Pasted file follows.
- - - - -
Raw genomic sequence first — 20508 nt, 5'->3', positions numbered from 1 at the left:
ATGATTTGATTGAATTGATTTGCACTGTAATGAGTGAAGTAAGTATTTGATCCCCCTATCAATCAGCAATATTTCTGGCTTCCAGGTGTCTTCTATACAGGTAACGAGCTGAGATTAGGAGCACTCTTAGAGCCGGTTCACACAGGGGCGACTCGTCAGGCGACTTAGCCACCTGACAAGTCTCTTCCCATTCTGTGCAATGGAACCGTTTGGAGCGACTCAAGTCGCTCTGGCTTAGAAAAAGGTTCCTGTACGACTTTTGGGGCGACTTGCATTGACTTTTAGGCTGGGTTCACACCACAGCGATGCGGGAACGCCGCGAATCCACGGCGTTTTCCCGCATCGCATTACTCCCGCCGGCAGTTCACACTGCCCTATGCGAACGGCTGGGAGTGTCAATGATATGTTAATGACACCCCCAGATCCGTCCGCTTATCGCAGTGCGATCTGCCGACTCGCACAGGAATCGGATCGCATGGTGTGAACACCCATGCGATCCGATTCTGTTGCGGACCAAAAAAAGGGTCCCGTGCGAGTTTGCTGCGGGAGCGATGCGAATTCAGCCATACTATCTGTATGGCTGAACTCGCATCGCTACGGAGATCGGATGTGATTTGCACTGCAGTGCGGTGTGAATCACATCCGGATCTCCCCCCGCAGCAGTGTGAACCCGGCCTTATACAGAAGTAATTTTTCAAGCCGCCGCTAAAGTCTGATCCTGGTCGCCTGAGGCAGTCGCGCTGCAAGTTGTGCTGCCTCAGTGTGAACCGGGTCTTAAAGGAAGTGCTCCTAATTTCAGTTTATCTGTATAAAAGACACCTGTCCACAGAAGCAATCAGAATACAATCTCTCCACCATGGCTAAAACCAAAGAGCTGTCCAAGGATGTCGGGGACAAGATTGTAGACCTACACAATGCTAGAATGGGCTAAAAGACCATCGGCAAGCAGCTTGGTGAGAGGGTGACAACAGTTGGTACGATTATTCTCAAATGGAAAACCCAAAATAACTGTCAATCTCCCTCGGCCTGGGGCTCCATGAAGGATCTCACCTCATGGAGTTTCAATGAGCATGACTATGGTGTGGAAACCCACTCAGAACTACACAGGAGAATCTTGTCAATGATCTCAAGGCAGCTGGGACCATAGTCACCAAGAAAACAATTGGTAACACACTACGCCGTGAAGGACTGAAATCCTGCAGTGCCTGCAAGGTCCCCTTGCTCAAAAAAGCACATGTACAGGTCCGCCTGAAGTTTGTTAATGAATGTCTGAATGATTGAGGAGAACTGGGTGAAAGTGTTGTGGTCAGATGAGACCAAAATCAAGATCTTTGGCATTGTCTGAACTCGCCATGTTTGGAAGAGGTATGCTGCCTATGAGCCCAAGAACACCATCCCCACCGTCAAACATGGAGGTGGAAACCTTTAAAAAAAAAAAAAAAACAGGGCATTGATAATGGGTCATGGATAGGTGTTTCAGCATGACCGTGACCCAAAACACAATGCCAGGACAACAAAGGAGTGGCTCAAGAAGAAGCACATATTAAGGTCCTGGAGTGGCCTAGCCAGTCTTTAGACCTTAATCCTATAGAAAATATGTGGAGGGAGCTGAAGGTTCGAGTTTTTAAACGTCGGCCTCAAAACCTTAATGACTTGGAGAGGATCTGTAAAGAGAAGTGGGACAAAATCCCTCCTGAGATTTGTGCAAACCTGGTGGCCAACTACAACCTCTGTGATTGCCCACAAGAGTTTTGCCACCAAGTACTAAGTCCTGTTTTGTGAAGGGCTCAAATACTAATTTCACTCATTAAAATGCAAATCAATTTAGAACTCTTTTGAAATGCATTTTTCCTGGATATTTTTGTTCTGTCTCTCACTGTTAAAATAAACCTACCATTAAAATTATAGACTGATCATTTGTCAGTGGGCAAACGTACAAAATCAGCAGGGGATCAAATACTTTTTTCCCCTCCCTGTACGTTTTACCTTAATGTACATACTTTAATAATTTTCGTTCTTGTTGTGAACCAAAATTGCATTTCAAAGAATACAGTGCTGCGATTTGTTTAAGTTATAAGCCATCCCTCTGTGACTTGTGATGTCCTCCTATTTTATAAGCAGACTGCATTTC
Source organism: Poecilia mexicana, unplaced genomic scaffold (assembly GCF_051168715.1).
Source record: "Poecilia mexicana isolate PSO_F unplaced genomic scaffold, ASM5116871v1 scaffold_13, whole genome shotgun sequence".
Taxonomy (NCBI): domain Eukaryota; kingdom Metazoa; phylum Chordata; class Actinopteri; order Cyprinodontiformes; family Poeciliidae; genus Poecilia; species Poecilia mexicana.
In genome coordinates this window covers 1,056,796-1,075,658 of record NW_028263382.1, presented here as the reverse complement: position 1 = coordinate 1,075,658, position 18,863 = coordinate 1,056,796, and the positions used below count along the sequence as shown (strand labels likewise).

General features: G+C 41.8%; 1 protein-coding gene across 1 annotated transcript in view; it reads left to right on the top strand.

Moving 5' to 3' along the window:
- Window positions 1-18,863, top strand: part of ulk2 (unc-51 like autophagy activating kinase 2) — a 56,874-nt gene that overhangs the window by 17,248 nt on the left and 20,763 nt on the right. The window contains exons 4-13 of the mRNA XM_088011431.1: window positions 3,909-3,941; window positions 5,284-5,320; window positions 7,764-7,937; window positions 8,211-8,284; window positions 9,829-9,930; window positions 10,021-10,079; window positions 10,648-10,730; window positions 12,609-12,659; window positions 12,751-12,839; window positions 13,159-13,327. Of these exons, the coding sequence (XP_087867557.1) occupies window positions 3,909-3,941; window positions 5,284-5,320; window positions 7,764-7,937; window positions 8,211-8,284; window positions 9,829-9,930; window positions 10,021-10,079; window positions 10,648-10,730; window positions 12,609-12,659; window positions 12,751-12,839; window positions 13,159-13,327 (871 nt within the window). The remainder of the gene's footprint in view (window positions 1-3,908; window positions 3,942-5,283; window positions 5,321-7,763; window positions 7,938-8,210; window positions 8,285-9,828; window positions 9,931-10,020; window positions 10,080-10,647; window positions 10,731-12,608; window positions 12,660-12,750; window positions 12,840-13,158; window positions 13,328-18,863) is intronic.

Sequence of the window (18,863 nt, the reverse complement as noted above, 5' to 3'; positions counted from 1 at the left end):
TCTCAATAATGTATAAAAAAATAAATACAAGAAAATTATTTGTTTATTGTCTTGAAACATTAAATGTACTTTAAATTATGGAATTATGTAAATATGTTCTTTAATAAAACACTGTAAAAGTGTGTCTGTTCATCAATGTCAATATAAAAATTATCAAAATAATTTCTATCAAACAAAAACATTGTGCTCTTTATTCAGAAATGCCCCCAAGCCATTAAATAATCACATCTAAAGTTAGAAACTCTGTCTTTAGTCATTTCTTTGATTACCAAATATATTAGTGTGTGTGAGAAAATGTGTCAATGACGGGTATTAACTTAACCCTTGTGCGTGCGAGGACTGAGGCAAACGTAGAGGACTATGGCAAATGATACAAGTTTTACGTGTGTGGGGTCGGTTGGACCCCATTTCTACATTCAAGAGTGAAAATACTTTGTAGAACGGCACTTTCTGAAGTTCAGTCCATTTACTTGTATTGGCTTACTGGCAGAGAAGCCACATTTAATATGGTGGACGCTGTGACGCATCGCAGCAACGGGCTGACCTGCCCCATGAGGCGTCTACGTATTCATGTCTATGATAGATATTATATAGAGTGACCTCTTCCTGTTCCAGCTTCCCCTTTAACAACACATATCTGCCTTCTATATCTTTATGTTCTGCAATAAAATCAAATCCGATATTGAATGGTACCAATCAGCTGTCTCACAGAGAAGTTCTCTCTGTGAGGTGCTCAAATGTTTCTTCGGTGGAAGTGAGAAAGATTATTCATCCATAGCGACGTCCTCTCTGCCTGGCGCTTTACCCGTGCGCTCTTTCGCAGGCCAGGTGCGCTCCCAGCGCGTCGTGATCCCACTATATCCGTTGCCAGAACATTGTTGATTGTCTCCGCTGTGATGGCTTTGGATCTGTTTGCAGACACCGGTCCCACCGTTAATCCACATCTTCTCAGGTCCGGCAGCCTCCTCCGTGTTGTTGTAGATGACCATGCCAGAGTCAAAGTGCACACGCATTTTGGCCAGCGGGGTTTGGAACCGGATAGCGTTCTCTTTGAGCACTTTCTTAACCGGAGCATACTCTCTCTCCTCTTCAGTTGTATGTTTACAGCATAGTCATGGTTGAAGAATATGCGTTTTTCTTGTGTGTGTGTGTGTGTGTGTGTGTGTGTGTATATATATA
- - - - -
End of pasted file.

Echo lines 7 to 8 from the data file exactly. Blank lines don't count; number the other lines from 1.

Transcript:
General features: G+C 41.8%; 1 protein-coding gene across 1 annotated transcript in view; it reads left to right on the top strand.

Moving 5' to 3' along the window: